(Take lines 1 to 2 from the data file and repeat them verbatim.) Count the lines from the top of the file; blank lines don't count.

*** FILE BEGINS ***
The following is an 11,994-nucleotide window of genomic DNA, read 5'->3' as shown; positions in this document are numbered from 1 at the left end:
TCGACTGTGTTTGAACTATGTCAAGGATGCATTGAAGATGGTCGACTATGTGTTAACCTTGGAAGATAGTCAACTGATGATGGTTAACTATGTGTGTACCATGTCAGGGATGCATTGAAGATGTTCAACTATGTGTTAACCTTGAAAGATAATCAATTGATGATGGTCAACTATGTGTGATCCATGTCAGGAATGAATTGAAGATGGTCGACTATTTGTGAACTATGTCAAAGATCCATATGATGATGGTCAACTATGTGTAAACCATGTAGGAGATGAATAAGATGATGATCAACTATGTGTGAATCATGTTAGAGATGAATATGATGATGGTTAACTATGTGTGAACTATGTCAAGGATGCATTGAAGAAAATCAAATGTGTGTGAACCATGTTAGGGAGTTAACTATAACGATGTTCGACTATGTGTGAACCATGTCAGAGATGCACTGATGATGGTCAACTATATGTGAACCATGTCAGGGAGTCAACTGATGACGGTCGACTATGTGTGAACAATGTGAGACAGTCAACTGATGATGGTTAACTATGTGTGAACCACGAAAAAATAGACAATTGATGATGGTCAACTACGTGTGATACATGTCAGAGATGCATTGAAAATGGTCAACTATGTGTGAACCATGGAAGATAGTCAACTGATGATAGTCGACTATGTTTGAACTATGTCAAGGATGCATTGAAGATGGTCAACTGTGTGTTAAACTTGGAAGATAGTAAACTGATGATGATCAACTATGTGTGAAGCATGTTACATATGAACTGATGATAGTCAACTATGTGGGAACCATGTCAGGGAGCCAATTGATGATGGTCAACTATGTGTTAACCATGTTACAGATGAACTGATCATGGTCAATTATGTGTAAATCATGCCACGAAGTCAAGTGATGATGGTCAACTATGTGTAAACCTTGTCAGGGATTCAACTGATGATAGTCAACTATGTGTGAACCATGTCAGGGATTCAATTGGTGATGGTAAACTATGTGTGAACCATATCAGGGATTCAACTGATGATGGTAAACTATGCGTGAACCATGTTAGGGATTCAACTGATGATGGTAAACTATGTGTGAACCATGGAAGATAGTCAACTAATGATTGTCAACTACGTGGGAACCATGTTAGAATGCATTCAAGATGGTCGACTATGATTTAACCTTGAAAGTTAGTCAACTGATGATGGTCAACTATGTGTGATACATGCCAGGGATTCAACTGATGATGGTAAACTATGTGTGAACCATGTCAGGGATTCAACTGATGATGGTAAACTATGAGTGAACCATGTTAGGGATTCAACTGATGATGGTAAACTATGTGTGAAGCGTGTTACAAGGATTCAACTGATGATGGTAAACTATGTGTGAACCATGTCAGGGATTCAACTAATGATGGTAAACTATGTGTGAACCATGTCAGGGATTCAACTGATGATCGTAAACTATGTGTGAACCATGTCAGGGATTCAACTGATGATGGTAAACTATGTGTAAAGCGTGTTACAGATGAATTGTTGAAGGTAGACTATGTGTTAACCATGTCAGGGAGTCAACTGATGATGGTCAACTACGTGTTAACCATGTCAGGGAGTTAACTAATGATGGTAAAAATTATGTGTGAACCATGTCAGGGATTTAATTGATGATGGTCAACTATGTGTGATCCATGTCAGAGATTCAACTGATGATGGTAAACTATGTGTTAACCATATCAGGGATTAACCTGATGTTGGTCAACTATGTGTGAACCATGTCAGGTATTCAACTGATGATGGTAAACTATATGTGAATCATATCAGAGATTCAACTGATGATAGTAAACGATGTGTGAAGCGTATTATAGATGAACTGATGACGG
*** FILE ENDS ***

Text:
The following is an 11,994-nucleotide window of genomic DNA, read 5'->3' as shown; positions in this document are numbered from 1 at the left end:
TCGACTGTGTTTGAACTATGTCAAGGATGCATTGAAGATGGTCGACTATGTGTTAACCTTGGAAGATAGTCAACTGATGATGGTTAACTATGTGTGTACCATGTCAGGGATGCATTGAAGATGTTCAACTATGTGTTAACCTTGAAAGATAATCAATTGATGATGGTCAACTATGTGTGATCCATGTCAGGAATGAATTGAAGATGGTCGACTATTTGTGAACTATGTCAAAGATCCATATGATGATGGTCAACTATGTGTAAACCATGTAGGAGATGAATAAGATGATGATCAACTATGTGTGAATCATGTTAGAGATGAATATGATGATGGTTAACTATGTGTGAACTATGTCAAGGATGCATTGAAGAAAATCAAATGTGTGTGAACCATGTTAGGGAGTTAACTATAACGATGTTCGACTATGTGTGAACCATGTCAGAGATGCACTGATGATGGTCAACTATATGTGAACCATGTCAGGGAGTCAACTGATGACGGTCGACTATGTGTGAACAATGTGAGACAGTCAACTGATGATGGTTAACTATGTGTGAACCACGAAAAAATAGACAATTGATGATGGTCAACTACGTGTGATACATGTCAGAGATGCATTGAAAATGGTCAACTATGTGTGAACCATGGAAGATAGTCAACTGATGATAGTCGACTATGTTTGAACTATGTCAAGGATGCATTGAAGATGGTCAACTGTGTGTTAAACTTGGAAGATAGTAAACTGATGATGATCAACTATGTGTGAAGCATGTTACATATGAACTGATGATAGTCAACTATGTGGGAACCATGTCAGGGAGCCAATTGATGATGGTCAACTATGTGTTAACCATGTTACAGATGAACTGATCATGGTCAATTATGTGTAAATCATGCCACGAAGTCAAGTGATGATGGTCAACTATGTGTAAACCTTGTCAGGGATTCAACTGATGATAGTCAACTATGTGTGAACCATGTCAGGGATTCAATTGGTGATGGTAAACTATGTGTGAACCATATCAGGGATTCAACTGATGATGGTAAACTATGCGTGAACCATGTTAGGGATTCAACTGATGATGGTAAACTATGTGTGAACCATGGAAGATAGTCAACTAATGATTGTCAACTACGTGGGAACCATGTTAGAATGCATTCAAGATGGTCGACTATGATTTAACCTTGAAAGTTAGTCAACTGATGATGGTCAACTATGTGTGATACATGCCAGGGATTCAACTGATGATGGTAAACTATGTGTGAACCATGTCAGGGATTCAACTGATGATGGTAAACTATGAGTGAACCATGTTAGGGATTCAACTGATGATGGTAAACTATGTGTGAAGCGTGTTACAAGGATTCAACTGATGATGGTAAACTATGTGTGAACCATGTCAGGGATTCAACTAATGATGGTAAACTATGTGTGAACCATGTCAGGGATTCAACTGATGATCGTAAACTATGTGTGAACCATGTCAGGGATTCAACTGATGATGGTAAACTATGTGTAAAGCGTGTTACAGATGAATTGTTGAAGGTAGACTATGTGTTAACCATGTCAGGGAGTCAACTGATGATGGTCAACTACGTGTTAACCATGTCAGGGAGTTAACTAATGATGGTAAAAATTATGTGTGAACCATGTCAGGGATTTAATTGATGATGGTCAACTATGTGTGATCCATGTCAGAGATTCAACTGATGATGGTAAACTATGTGTTAACCATATCAGGGATTAACCTGATGTTGGTCAACTATGTGTGAACCATGTCAGGTATTCAACTGATGATGGTAAACTATATGTGAATCATATCAGAGATTCAACTGATGATAGTAAACGATGTGTGAAGCGTATTATAGATGAACTGATGACGG